Chaos writes:

Living in suburban London, we are often oblivious to the wildlife that surrounds us, as the traffic rushes by, and we rush to school, late as ever!

8yo and I have been talking about wildlife a lot since we found out that the RSPCA have launched a new children’s short story competition – called Wild About Britain – as a celebration of British wildlife. Last week, I had a call from the school at lunchtime, to come and collect 8yo who was pale and poorly… we walked back home together, and away from the noisy main road he was rather reflective, and said ‘It’s so calm – with no car noise, and no-one around’ – so we walked quietly together listening to the songs of the birds, counting four different birds singing and chirping. As we walked into the house, and through to the back he was so delighted to see a fox, curled up asleep in the afternoon sun, on our shed roof!

(we opened the back door to take a photo, she saw us and scampered!… shame).

What is your best memory of Britain’s wildlife that you and your family have experienced together?

The RSPCA would like to encourage families to explore Britain’s wildlife. To inspire families to get involved, the RSPCA want to know what your favourite memories of Britain’s wildlife are. If you know a budding writer it’s their chance to put pen to paper and let their imaginations run wild.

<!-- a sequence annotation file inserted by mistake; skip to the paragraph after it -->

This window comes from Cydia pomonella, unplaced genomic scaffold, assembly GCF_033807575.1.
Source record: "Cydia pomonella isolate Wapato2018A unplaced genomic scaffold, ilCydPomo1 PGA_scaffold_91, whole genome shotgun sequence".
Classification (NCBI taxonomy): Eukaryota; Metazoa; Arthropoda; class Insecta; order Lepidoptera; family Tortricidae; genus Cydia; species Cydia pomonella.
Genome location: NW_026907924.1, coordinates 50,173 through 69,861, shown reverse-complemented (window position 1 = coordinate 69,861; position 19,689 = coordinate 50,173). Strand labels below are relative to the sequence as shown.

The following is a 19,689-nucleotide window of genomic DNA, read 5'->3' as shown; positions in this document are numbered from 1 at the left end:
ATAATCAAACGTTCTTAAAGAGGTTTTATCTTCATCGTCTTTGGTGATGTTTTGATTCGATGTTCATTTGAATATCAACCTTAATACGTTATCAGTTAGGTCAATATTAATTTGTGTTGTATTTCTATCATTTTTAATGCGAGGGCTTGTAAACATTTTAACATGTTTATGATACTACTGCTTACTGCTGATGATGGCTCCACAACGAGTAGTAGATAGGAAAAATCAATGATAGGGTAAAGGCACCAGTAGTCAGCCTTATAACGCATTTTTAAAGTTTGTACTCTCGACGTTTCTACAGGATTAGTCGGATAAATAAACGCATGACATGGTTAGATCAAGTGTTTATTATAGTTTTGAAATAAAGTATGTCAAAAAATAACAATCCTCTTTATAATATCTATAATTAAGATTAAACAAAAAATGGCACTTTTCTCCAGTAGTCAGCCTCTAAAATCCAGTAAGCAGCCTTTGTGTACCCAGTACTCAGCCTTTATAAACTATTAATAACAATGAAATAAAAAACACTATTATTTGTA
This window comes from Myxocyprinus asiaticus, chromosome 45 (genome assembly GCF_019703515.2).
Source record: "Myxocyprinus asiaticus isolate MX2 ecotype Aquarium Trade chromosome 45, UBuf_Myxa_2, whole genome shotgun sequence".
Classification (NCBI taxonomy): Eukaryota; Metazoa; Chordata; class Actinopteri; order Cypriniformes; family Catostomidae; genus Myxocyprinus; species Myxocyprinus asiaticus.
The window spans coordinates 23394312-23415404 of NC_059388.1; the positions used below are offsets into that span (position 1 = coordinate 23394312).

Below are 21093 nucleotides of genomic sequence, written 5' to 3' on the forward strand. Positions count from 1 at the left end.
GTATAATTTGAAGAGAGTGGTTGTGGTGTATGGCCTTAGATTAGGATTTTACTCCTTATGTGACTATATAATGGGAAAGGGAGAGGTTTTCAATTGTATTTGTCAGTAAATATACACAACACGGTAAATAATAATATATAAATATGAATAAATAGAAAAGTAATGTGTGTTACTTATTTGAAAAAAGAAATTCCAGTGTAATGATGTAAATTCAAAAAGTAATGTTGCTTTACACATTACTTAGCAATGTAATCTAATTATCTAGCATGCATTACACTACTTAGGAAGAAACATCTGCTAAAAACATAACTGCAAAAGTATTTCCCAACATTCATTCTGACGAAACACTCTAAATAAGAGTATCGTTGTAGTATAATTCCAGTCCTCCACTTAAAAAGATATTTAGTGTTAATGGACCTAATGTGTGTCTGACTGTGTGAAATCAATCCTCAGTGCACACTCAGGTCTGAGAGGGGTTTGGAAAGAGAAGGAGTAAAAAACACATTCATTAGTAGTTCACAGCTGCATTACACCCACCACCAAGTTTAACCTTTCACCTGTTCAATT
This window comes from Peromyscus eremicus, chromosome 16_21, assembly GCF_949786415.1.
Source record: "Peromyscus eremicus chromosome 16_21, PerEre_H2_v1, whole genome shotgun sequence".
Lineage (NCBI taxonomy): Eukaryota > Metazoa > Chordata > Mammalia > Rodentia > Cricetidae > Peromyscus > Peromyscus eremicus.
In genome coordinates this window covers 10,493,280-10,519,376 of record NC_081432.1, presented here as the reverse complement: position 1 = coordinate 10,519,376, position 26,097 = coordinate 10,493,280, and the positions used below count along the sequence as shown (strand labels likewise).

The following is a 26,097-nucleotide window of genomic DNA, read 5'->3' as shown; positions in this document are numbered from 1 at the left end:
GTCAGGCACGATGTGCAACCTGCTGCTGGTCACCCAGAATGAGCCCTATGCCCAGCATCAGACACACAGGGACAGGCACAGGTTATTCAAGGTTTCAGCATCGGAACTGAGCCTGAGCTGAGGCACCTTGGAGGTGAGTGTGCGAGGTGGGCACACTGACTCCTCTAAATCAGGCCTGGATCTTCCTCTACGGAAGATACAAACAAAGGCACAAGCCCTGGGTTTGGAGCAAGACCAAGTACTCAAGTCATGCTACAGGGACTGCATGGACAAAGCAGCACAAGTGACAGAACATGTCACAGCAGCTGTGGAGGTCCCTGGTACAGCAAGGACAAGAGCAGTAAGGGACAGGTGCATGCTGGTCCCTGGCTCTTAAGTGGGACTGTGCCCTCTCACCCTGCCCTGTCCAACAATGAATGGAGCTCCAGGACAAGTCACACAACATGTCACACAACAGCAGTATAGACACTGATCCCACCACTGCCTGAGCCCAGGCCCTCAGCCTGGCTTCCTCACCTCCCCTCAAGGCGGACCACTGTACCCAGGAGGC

From fascinating foxes and heroic hedgehogs to country lanes and woodlands, they want to hear about your experiences. All you need to do is add a comment to this post telling us about your favourite anecdote from Britain’s wildlife. And I’m giving away three RSPCA wildlife Bag for Life to my favourite posts.

Here are some weird and wonderful wildlife facts to get you thinking….

Have you ever seen a black fox? Fox cubs are often born blind and deaf with short back fur, they do not normally start to turn red until they are about five to six weeks old!

Have you heard a Robin singing in summer? Robins are actually one of the only UK birds to sing all year round. In autumn its song is more subdued and melancholy in tone compared with spring’s upbeat song.

Have you witnessed an owl climb? Tawny owlets are able to climb back up into the nest if they fall out. This hopping from perch to perch in trees is called ‘branching’.

Children under 16 can also enter their story into the Wild About Britain competition by visiting and you can also tweet using the hashtag #wildaboutbritain.

Good luck!

Comments close midnight 9th December, a FREE RSPCA Bag for Life for the three favourite comments 🙂